In May 1956, an Italian publishing scout took a train to the Russian countryside to visit the country's most beloved poet, Boris Pasternak. He left concealing the original manuscript of Pasternak's much anticipated first novel, entrusted to him with these words from the author: "This is Doctor Zhivago. May it make its way around the world." Pasternak knew his novel would never be published in the Soviet Union, where the authorities regarded it as an assault on the 1917 Revolution, so he allowed it to be published in translation all over the world.
But in 1958, the CIA, which recognized that the Cold War was above all an ideological battle, published Doctor Zhivago in Russian and smuggled it into the Soviet Union where it was snapped up on the black market and passed surreptitiously from friend to friend. Pasternak, whose funeral in 1960 was attended by thousands of readers who stayed for hours in defiance of the watching KGB, launched the great Soviet tradition of the writer-dissident. With sole access to otherwise classified CIA files, the authors give us an irresistible portrait of the charming and passionate Pasternak and a twisty thriller that takes readers back to a fascinating period of the Cold War, to a time when literature had power to shape the world.
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"Starred Review. [A] triumphant reminder that truth is sometimes gloriously stranger than fiction." - Publishers Weekly
"I zipped through the first part in one evening and read with interest about Stalin's murderous ways but, sadly, the details of CIA involvement and the crux of the book are much less engrossing." - BookBrowse
"A fast-paced political thriller about a book that terrified a nation." - Kirkus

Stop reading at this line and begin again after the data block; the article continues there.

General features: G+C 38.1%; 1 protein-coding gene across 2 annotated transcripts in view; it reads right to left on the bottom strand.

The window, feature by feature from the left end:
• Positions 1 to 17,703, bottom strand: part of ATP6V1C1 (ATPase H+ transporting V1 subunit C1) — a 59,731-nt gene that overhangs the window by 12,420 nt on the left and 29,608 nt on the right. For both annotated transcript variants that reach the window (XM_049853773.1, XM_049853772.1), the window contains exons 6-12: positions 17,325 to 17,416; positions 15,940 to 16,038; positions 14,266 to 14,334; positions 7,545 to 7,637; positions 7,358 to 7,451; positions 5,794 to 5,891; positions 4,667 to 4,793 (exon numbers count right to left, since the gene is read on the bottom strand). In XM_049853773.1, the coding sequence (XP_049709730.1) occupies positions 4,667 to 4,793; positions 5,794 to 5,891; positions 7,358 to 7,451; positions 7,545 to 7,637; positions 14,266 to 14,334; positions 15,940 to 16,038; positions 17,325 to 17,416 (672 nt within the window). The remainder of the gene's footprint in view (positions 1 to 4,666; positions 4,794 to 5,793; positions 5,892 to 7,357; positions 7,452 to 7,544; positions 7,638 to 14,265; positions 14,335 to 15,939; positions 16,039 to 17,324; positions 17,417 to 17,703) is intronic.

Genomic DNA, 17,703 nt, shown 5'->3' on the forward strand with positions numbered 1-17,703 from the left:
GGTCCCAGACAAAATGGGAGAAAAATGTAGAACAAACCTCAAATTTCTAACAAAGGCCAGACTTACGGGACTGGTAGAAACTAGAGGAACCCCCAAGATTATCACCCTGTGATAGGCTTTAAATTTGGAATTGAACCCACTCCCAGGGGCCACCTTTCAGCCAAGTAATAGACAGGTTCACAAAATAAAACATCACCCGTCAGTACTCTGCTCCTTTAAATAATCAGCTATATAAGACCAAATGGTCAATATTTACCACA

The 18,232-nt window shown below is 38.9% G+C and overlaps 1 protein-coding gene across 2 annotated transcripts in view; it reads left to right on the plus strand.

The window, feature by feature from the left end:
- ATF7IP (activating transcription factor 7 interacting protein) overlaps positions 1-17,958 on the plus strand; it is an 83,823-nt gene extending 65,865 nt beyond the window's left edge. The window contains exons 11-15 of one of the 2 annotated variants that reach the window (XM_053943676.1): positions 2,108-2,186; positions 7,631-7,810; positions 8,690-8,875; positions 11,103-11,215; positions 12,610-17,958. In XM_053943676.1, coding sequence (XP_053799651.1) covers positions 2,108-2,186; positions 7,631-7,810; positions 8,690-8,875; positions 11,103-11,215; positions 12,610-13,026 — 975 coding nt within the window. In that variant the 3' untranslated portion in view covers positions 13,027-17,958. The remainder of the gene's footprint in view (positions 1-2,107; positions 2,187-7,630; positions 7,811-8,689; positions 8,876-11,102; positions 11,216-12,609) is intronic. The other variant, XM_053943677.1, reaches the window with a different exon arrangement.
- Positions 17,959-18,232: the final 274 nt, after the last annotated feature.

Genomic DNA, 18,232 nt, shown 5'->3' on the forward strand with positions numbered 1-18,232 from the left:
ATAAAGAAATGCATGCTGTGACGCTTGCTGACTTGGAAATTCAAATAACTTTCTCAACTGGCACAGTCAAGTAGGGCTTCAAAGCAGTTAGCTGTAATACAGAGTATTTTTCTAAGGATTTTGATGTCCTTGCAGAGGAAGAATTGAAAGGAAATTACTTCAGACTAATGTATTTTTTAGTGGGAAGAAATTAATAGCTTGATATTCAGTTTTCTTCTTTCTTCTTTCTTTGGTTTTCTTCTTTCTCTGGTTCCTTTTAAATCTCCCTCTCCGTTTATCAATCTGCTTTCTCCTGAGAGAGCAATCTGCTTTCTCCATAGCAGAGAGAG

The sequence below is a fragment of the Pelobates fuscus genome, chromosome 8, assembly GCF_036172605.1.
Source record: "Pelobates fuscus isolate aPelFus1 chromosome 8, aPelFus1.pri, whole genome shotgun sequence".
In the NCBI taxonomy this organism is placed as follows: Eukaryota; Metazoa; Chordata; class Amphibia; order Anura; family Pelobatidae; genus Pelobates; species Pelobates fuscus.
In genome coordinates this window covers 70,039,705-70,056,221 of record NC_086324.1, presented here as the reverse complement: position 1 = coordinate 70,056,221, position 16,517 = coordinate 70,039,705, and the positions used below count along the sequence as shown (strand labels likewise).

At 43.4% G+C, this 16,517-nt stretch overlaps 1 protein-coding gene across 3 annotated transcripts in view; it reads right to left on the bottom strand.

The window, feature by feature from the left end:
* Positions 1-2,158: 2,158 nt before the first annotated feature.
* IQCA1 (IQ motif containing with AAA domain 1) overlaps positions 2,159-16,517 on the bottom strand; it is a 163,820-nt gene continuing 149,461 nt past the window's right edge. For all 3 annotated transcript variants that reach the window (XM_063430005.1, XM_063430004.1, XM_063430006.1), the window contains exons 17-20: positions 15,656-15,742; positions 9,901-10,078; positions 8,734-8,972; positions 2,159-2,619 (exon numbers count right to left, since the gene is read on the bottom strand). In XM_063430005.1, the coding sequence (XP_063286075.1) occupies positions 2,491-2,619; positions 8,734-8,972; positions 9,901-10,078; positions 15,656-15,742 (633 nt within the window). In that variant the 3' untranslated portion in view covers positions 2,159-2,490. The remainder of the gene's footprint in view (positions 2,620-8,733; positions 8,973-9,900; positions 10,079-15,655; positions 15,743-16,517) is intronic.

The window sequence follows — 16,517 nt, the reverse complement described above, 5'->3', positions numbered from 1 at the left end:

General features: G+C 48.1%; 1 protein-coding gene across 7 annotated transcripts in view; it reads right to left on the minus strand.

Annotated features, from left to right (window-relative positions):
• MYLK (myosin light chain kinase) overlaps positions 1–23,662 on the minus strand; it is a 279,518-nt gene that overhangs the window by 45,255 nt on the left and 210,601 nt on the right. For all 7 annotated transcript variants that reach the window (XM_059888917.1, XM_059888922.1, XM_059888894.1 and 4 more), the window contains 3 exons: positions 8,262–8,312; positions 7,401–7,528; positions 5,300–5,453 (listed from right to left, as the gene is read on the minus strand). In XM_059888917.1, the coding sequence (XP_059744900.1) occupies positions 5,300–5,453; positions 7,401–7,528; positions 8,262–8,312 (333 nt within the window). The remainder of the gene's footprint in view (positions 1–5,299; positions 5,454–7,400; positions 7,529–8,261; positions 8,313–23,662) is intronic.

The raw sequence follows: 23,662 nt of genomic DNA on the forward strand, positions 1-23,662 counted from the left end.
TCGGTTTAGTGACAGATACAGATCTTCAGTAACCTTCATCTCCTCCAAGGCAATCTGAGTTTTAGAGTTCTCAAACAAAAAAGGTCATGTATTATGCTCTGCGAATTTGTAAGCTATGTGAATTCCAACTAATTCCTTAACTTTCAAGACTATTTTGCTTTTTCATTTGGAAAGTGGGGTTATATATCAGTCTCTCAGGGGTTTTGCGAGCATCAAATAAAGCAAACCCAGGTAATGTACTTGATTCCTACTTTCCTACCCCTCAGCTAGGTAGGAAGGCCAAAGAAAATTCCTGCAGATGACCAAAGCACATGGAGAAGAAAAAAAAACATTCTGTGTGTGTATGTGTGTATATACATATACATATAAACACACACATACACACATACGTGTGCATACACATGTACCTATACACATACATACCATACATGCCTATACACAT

"With ground-breaking reporting and character-rich storytelling, Peter Finn and Petra Couvée uncover the high-stakes drama behind one of the Cold War's strangest turning-points." - Ken Kalfus, author of A Disorder Peculiar to the Country, finalist for the 2006 National Book Award
"A thrilling literary espionage yarn, but much more than that... they shed new light on the Cold War struggle for the hearts and minds of millions of people, introducing a cast of characters - poets and spies, idealists and cynics, politicians and dissidents - who could have stepped out of the pages of Doctor Zhivago itself." - Michael Dobbs, author of Six Months in 1945: From World War to Cold War
"The Zhivago Affair is a sparkling and fascinating account of how one of the most important novels of the 20th century found its way back to Russia, a juggernaut of truth thrust into the Soviet darkness. Peter Finn and Petra Couvée elegantly and authoritatively capture Pasternak's brilliance, the courage of his friends, and the CIA's hidden role in bringing the forbidden book to Russian readers." - David E. Hoffman, author of The Dead Hand: The Untold Story of the Cold War Arms Race and its Dangerous Legacy, winner of the 2009 Pulitzer Prize
"This is the most detailed account to date of the events that suddenly placed one of Russia's greatest poets in the center of the struggle between Soviet and Western propaganda machines at the height of the Cold War." - Richard Pevear and Larissa Volokhonsky, translators of Doctor Zhivago (2010)
The information about The Zhivago Affair shown above was first featured in "The BookBrowse Review" - BookBrowse's online-magazine that keeps our members abreast of notable and high-profile books publishing in the coming weeks. In most cases, the reviews are necessarily limited to those that were available to us ahead of publication. If you are the publisher or author of this book and feel that the reviews shown do not properly reflect the range of media opinion now available, please send us a message with the mainstream media reviews that you would like to see added.
Peter Finn is national security editor for The Washington Post and previously served as the Post's bureau chief in Moscow.
Petra Couvée is a writer, translator, and teacher at Saint Petersburg State University.
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